These type names will each be links to the vulkanalia documentation for the referenced type. The vulkanalia documentation for Vulkan types will also contain a link to the Vulkan specification for the type which you can use to learn more about the purpose and usage of the type.

A few type name examples:


vulkanalia models Vulkan enums as structs and models variants as associated constants for these structs. Rust enums are not used for Vulkan enums because the use of Rust enums in FFI can lead to undefined behavior.

Since associated constants are namespaced to the struct they are for, we don't need to worry about name conflicts between the values of different Vulkan enums (or enums from other libraries) like we would in C. So like with type names, vulkanalia omits the parts of variant names used for namespacing purposes.

For example, the VK_OBJECT_TYPE_INSTANCE variant is the INSTANCE value for the VkObjectType enum. In vulkanalia, this variant becomes vk::ObjectType::INSTANCE.


vulkanalia models Vulkan bitmasks as structs and models bitflags as associated constants for these structs. These structs and associated constants are generated by the bitflags! macro from the bitflags crate.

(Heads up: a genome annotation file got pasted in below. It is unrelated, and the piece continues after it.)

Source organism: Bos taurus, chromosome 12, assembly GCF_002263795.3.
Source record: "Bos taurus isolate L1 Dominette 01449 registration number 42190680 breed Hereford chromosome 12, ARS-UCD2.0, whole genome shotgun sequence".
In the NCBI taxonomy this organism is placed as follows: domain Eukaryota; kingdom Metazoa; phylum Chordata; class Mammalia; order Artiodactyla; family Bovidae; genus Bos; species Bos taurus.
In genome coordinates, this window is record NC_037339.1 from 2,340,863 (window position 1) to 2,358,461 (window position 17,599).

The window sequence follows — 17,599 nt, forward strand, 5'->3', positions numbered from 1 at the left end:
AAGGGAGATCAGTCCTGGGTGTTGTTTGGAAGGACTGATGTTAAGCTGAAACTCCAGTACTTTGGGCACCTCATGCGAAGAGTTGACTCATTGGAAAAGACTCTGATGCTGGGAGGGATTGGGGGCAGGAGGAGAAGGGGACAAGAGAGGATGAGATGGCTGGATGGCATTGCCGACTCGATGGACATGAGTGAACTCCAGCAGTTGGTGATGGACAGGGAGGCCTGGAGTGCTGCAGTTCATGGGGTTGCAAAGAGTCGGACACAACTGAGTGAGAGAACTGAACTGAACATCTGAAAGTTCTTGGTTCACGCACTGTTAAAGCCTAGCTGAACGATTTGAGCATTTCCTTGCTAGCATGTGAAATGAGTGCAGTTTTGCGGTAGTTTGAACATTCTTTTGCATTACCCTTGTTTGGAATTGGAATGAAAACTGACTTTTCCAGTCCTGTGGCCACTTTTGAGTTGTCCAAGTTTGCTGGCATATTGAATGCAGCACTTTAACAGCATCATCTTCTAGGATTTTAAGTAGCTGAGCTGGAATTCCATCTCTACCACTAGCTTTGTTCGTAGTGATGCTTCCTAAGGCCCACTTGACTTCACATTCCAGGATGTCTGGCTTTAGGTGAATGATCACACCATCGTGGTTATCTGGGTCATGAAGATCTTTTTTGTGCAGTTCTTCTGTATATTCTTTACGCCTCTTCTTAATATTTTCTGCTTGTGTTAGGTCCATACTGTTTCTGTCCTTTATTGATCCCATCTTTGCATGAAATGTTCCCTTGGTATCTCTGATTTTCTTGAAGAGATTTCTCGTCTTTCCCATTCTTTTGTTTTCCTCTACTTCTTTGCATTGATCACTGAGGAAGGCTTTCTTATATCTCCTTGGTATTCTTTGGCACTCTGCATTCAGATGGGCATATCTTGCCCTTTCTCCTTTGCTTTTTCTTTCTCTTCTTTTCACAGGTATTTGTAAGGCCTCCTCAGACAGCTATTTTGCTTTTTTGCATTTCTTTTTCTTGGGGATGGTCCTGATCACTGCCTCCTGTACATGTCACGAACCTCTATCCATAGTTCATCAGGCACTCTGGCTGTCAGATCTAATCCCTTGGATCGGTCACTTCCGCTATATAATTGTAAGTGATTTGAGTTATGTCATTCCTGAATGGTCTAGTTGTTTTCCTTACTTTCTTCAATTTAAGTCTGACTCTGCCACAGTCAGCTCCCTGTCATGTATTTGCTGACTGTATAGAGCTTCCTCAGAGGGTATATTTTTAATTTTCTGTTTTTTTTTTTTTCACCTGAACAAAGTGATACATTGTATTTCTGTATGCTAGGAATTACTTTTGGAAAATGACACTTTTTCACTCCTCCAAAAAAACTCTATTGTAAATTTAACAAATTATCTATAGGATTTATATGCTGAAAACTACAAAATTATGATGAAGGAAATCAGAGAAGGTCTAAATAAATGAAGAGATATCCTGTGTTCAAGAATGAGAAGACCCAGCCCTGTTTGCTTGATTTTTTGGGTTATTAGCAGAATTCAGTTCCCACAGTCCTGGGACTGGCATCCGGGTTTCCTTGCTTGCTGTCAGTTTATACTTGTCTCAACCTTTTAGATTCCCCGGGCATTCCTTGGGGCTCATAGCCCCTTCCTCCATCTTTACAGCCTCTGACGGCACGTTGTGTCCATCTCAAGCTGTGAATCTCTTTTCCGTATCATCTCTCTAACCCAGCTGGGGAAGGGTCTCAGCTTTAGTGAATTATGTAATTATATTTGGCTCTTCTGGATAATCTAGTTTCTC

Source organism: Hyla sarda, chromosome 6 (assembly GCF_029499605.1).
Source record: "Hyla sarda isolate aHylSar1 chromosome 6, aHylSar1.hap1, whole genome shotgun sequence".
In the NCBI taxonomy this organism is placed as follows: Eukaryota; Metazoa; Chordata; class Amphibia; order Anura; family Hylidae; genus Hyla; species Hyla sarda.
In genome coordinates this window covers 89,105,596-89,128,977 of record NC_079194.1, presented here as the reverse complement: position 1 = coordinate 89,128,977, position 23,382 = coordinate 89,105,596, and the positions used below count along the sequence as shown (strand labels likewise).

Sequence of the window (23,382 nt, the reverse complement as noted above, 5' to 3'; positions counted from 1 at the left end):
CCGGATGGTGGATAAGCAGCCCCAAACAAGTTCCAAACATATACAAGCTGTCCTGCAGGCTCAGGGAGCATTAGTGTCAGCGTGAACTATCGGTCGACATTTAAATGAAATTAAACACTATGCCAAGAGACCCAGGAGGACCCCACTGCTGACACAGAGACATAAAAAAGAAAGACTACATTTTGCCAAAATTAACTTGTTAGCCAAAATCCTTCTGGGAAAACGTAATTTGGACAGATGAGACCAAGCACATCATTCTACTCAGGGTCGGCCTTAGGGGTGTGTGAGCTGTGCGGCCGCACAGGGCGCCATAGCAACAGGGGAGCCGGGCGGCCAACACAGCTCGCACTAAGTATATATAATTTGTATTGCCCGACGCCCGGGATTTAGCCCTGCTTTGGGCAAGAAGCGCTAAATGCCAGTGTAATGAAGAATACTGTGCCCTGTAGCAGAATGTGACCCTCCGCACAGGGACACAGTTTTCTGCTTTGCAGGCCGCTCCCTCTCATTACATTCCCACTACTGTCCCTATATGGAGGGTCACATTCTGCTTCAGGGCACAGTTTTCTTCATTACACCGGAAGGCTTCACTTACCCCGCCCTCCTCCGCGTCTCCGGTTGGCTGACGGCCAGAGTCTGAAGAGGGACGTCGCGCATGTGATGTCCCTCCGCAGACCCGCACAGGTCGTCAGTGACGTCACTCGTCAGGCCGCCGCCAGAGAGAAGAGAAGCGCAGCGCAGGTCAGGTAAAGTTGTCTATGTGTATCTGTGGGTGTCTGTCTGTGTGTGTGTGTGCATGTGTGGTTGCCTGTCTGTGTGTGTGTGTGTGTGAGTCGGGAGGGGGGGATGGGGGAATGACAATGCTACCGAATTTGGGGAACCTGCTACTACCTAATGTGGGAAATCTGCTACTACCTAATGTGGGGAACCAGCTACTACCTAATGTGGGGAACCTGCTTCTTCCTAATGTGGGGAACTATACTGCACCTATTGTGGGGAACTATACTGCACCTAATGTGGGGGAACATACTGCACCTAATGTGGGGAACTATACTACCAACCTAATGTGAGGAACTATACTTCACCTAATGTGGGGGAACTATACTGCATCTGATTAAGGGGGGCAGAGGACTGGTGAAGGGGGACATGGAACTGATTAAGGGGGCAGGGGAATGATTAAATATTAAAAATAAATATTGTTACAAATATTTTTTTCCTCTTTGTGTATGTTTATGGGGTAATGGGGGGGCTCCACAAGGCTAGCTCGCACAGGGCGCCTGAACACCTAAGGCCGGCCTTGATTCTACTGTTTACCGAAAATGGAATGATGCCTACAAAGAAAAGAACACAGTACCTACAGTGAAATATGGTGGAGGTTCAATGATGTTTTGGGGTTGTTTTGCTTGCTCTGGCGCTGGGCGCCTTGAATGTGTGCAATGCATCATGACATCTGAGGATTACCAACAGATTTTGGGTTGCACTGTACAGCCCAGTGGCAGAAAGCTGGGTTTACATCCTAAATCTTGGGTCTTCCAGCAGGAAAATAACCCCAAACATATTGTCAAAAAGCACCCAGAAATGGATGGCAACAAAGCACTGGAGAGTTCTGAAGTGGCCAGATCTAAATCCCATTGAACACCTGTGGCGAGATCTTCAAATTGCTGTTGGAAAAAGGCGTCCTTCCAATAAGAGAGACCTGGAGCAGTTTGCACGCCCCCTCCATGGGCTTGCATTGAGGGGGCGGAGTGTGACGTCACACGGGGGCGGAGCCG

Like with variants, the parts of bitmask names used for namespacing purposes are omitted.

For example, the VK_BUFFER_USAGE_TRANSFER_SRC_BIT bitflag is the TRANSFER_SRC bitflag for the VkBufferUsageFlags bitmask. In vulkanalia, this becomes vk::BufferUsageFlags::TRANSFER_SRC.


The types for raw Vulkan commands like vkCreateInstance are defined in vulkanalia as function pointer type aliases with the PFN_ (pointer to function) prefix. So the vulkanalia type alias for vkCreateInstance is vk::PFN_vkCreateInstance.

These function pointer types are not enough on their own to call Vulkan commands, we first need to load the commands described by these types. The Vulkan specification has a detailed description of how this is done, but I will present a simplified version here.

The first Vulkan command to load is vkGetInstanceProcAddr. This command is loaded in a platform-specific manner, but vulkanalia provides an optional integration with libloading that we will be using in this tutorial to load this command from a Vulkan shared library. vkGetInstanceProcAddr can be then used to load the other Vulkan commands we want to call.